I worry about late payment and non-payment.
I worry about industry friends who aren’t valued enough, about the talent that’s lost when headcounts are cut.
I worry about thinning walls between advertising and editorial, about writers who don’t need paid because someone else is picking up their tab, about slideshows and pop-ups and weird tricks for flat bellies.
But I still feel lucky.
Lucky to be a freelancer, the perfect role for the imperfect; lucky to have been mentored by passionate, talented people; lucky to love my job as much today as when I started, sixteen years ago.
Gary Marshall | Freelance writer
I have a PhD in magazines. Literally.
I’m interested in how they construct an identity for themselves and for their readers and how much that matters on both sides; I remember walking around at college with my copy of sfx artfully arranged so as to poke out of my tote bag, title outwards.
Now I write for magazines when I want to speak to people who care about something as passionately as I do, even if they disagree with me.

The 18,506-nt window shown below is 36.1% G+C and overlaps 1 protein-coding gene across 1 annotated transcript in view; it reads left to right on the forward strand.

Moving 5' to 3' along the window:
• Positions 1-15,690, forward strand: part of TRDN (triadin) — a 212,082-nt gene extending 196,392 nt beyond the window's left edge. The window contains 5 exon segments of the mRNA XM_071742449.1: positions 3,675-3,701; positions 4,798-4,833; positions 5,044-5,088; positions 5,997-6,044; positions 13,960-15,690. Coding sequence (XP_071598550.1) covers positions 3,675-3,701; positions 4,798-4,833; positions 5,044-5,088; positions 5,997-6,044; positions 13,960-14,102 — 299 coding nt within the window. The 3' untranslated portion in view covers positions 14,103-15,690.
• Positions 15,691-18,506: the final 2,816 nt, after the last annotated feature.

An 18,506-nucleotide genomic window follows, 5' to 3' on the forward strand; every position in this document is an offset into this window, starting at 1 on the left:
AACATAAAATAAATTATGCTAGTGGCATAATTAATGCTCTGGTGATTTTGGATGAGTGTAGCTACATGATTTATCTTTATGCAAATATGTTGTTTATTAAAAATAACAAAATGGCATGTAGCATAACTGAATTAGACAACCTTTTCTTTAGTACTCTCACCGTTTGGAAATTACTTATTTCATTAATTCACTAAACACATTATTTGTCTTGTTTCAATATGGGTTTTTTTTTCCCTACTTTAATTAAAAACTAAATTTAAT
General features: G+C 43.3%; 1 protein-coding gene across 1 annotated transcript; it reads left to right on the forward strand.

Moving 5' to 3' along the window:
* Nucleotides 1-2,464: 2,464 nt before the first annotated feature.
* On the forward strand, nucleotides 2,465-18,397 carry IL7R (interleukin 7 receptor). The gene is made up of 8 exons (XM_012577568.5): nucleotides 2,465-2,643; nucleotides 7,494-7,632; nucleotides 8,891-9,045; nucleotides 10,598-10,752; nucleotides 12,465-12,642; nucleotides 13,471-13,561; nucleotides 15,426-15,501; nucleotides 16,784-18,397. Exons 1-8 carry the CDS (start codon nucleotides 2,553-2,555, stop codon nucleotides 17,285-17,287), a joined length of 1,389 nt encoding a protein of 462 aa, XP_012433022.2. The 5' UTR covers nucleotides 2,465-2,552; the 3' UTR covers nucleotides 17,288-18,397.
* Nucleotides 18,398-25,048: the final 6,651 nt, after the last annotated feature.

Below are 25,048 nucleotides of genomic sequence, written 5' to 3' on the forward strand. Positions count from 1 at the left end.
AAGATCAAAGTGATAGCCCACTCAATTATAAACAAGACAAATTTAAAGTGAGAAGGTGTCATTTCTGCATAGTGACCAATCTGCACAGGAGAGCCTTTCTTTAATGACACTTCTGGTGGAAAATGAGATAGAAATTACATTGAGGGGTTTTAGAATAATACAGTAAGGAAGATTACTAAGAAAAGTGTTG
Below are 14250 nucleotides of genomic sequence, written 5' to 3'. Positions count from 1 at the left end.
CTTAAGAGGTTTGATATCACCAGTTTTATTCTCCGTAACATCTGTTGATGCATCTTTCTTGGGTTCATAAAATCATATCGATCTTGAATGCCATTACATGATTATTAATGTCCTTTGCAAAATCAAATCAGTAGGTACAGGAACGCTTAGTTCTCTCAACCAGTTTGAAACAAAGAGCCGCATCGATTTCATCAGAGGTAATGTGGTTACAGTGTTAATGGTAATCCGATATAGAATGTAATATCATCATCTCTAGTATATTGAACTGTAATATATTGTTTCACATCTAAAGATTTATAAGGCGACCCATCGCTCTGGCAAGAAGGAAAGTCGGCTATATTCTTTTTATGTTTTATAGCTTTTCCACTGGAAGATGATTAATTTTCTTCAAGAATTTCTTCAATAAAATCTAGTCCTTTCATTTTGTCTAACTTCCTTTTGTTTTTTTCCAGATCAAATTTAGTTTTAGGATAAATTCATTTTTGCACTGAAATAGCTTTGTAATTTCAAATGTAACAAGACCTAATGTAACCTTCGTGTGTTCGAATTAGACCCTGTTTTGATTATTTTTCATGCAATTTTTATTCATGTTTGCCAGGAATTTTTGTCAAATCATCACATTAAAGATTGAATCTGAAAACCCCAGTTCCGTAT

Digital is fine, but now that we know each other a little better… do you want to talk paper density?
Georgina Turner | Lecturer, University of Liverpool; Freelance writer
The joy. Commissioned. Relief. Still a writer.
Prevarication. Official deadline… passes. Real deadline? Aaargh. Words wrenched from reluctant brain. Anguish: is it any good? Too many words? Again.
Click. Save. Send. Forget.
A magazine. On a shelf. I’m in it! Forgot it existed. In real life. Quick scan; no glaring blunder? Nice headline; I’ll claim it.
Intro changed. My fault. Too many words. Again.
But doesn’t it look lovely? The nice pictures. Shiny paper. Third read; relaxed in its company. Like real writing. By real journalists.
Maybe I’m OK. Onto the next. Then I’ll probably never work again…
Adrian Lobb | Freelance Writer (TV, music, arts)